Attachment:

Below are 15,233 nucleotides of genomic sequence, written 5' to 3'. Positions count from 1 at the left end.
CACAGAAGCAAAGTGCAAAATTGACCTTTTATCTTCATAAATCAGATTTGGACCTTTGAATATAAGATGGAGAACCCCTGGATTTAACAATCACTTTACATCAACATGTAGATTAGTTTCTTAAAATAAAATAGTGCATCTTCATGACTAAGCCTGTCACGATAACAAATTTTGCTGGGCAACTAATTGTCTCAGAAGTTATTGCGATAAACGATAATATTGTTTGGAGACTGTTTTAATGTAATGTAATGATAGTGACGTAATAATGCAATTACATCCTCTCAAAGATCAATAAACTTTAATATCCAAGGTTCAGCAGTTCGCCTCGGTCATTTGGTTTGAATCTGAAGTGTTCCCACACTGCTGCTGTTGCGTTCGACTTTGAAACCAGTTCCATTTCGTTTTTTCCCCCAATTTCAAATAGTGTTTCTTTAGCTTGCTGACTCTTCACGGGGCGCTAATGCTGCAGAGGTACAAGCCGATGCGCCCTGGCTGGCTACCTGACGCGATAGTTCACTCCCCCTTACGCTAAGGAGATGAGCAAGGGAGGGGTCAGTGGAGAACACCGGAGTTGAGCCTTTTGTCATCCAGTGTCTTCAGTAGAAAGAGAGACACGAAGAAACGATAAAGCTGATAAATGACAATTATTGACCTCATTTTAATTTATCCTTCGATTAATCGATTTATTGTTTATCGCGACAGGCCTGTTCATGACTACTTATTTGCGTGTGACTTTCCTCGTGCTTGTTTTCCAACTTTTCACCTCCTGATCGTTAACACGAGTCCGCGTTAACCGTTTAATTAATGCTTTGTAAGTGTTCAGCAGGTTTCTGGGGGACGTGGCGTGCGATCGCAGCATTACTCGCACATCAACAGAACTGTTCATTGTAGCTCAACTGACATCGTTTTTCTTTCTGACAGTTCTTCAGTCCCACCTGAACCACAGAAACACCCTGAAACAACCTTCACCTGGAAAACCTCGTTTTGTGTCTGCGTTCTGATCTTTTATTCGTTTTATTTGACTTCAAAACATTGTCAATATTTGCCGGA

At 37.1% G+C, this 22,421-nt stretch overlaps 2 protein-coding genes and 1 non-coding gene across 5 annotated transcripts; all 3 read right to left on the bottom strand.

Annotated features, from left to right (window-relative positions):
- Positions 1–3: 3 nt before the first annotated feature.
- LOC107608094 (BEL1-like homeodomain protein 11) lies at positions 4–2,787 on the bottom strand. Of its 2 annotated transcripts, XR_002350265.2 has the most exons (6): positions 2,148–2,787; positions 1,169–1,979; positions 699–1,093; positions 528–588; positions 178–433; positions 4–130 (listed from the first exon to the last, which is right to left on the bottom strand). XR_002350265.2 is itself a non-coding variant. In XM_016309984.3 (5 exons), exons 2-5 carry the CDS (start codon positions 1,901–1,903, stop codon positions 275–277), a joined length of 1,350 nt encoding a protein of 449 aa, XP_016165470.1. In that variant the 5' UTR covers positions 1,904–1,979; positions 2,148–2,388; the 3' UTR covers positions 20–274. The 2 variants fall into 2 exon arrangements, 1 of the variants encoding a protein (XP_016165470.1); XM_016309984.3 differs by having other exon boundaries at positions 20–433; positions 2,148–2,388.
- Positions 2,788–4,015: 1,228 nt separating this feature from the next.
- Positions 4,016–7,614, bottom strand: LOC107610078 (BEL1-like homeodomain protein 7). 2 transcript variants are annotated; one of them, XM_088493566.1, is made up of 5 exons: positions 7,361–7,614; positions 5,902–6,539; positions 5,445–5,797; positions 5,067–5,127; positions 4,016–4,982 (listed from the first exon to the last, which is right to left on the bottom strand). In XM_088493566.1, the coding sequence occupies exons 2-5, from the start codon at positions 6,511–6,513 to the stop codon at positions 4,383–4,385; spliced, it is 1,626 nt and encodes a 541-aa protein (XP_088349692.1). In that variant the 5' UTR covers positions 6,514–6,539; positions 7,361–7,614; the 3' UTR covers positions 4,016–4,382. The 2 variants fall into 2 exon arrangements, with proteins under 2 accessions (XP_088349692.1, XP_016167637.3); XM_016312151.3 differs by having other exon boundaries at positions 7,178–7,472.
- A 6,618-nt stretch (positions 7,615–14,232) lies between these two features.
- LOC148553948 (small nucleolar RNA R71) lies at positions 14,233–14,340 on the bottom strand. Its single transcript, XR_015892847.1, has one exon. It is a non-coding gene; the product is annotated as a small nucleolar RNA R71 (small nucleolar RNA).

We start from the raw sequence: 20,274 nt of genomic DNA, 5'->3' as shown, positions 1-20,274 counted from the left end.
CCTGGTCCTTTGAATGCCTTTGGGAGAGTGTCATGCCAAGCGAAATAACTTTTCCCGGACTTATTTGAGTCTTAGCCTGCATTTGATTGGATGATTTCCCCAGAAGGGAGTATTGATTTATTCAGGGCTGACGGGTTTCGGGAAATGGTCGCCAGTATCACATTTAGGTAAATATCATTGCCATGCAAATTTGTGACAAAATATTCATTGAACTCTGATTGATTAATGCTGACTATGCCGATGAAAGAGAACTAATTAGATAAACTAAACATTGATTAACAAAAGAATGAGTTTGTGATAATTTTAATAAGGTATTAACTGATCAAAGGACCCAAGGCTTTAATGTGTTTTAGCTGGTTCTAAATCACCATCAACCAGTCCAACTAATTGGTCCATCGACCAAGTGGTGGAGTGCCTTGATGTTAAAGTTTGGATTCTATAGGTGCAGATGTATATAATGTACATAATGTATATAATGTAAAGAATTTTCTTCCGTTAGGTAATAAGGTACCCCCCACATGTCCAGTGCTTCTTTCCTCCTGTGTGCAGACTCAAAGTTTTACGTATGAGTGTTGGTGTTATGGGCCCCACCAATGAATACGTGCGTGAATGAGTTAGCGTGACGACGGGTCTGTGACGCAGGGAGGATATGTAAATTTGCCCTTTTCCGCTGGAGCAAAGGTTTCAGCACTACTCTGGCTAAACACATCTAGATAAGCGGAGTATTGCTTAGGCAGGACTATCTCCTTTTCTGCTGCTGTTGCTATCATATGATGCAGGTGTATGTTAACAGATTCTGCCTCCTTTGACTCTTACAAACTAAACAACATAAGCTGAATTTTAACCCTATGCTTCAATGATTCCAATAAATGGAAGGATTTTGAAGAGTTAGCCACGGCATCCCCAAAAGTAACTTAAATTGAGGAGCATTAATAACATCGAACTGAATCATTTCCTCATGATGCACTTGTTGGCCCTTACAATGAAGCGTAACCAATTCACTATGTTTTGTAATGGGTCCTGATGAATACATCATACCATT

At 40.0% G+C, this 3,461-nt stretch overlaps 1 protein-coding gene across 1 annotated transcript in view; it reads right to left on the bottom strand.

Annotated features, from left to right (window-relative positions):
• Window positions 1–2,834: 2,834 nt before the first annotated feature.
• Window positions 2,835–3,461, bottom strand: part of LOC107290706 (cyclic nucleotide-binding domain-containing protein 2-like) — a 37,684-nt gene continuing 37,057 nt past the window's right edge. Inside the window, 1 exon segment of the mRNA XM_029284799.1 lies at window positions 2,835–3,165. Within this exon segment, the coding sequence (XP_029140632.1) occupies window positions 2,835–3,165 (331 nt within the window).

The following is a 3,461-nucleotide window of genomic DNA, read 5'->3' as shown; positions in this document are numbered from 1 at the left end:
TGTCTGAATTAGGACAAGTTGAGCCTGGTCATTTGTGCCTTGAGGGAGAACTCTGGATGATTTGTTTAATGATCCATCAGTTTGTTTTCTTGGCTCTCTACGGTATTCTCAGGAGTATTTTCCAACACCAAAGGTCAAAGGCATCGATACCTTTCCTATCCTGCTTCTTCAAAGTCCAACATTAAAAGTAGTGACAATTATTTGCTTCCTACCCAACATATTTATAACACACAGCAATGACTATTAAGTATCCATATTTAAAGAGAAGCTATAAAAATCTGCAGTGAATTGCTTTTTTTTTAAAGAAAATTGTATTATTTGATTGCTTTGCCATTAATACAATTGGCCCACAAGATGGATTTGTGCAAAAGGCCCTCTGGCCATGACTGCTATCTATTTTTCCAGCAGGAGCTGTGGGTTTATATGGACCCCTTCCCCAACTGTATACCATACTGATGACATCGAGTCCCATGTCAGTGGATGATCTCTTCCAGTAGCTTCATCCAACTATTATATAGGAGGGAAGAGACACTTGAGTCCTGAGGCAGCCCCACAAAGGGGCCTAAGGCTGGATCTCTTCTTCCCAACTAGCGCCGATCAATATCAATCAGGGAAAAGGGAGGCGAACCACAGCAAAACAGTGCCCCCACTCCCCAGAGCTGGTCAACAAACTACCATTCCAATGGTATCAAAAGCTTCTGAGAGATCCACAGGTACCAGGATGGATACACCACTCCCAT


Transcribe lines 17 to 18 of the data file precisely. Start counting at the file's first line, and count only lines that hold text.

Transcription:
The following is a 3,461-nucleotide window of genomic DNA, read 5'->3' as shown; positions in this document are numbered from 1 at the left end:
TGTCTGAATTAGGACAAGTTGAGCCTGGTCATTTGTGCCTTGAGGGAGAACTCTGGATGATTTGTTTAATGATCCATCAGTTTGTTTTCTTGGCTCTCTACGGTATTCTCAGGAGTATTTTCCAACACCAAAGGTCAAAGGCATCGATACCTTTCCTATCCTGCTTCTTCAAAGTCCAACATTAAAAGTAGTGACAATTATTTGCTTCCTACCCAACATATTTATAACACACAGCAATGACTATTAAGTATCCATATTTAAAGAGAAGCTATAAAAATCTGCAGTGAATTGCTTTTTTTTTAAAGAAAATTGTATTATTTGATTGCTTTGCCATTAATACAATTGGCCCACAAGATGGATTTGTGCAAAAGGCCCTCTGGCCATGACTGCTATCTATTTTTCCAGCAGGAGCTGTGGGTTTATATGGACCCCTTCCCCAACTGTATACCATACTGATGACATCGAGTCCCATGTCAGTGGATGATCTCTTCCAGTAGCTTCATCCAACTATTATATAGGAGGGAAGAGACACTTGAGTCCTGAGGCAGCCCCACAAAGGGGCCTAAGGCTGGATCTCTTCTTCCCAACTAGCGCCGATCAATATCAATCAGGGAAAAGGGAGGCGAACCACAGCAAAACAGTGCCCCCACTCCCCAGAGCTGGTCAACAAACTACCATTCCAATGGTATCAAAAGCTTCTGAGAGATCCACAGGTACCAGGATGGATACACCACTCCCAT